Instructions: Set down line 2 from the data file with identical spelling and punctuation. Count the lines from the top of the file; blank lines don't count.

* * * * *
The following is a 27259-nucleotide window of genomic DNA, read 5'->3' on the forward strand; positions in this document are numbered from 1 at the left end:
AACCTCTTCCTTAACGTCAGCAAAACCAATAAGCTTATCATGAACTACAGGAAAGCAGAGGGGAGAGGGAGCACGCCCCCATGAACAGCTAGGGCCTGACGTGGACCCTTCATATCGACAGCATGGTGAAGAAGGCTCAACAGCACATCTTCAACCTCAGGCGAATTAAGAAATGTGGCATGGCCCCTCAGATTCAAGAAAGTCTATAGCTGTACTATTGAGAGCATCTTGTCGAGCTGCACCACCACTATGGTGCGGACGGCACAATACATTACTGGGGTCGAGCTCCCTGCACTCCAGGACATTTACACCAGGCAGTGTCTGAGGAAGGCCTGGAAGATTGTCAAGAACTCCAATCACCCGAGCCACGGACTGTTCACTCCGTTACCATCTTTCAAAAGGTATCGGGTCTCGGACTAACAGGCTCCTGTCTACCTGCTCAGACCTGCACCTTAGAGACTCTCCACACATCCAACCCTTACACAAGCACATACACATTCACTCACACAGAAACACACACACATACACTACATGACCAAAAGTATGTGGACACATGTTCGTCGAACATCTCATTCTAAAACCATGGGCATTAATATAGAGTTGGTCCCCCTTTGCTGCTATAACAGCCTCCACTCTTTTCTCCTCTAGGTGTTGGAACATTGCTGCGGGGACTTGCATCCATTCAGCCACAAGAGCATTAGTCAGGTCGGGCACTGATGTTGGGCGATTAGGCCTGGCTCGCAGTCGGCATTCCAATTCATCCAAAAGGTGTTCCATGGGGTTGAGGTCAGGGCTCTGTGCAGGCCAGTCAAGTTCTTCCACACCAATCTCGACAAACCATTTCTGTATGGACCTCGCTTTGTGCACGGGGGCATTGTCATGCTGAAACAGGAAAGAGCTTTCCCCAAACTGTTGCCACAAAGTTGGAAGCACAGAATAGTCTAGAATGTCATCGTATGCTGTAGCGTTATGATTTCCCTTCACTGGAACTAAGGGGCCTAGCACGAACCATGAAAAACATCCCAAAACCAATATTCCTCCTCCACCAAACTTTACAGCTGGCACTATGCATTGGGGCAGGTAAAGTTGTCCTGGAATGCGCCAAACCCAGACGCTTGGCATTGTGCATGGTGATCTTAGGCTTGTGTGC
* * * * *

AACCTCTTCCTTAACGTCAGCAAAACCAATAAGCTTATCATGAACTACAGGAAAGCAGAGGGGAGAGGGAGCACGCCCCCATGAACAGCTAGGGCCTGACGTGGACCCTTCATATCGACAGCATGGTGAAGAAGGCTCAACAGCACATCTTCAACCTCAGGCGAATTAAGAAATGTGGCATGGCCCCTCAGATTCAAGAAAGTCTATAGCTGTACTATTGAGAGCATCTTGTCGAGCTGCACCACCACTATGGTGCGGACGGCACAATACATTACTGGGGTCGAGCTCCCTGCACTCCAGGACATTTACACCAGGCAGTGTCTGAGGAAGGCCTGGAAGATTGTCAAGAACTCCAATCACCCGAGCCACGGACTGTTCACTCCGTTACCATCTTTCAAAAGGTATCGGGTCTCGGACTAACAGGCTCCTGTCTACCTGCTCAGACCTGCACCTTAGAGACTCTCCACACATCCAACCCTTACACAAGCACATACACATTCACTCACACAGAAACACACACACATACACTACATGACCAAAAGTATGTGGACACATGTTCGTCGAACATCTCATTCTAAAACCATGGGCATTAATATAGAGTTGGTCCCCCTTTGCTGCTATAACAGCCTCCACTCTTTTCTCCTCTAGGTGTTGGAACATTGCTGCGGGGACTTGCATCCATTCAGCCACAAGAGCATTAGTCAGGTCGGGCACTGATGTTGGGCGATTAGGCCTGGCTCGCAGTCGGCATTCCAATTCATCCAAAAGGTGTTCCATGGGGTTGAGGTCAGGGCTCTGTGCAGGCCAGTCAAGTTCTTCCACACCAATCTCGACAAACCATTTCTGTATGGACCTCGCTTTGTGCACGGGGGCATTGTCATGCTGAAACAGGAAAGAGCTTTCCCCAAACTGTTGCCACAAAGTTGGAAGCACAGAATAGTCTAGAATGTCATCGTATGCTGTAGCGTTATGATTTCCCTTCACTGGAACTAAGGGGCCTAGCACGAACCATGAAAAACATCCCAAAACCAATATTCCTCCTCCACCAAACTTTACAGCTGGCACTATGCATTGGGGCAGGTAAAGTTGTCCTGGAATGCGCCAAACCCAGACGCTTGGCATTGTGCATGGTGATCTTAGGCTTGTGTGC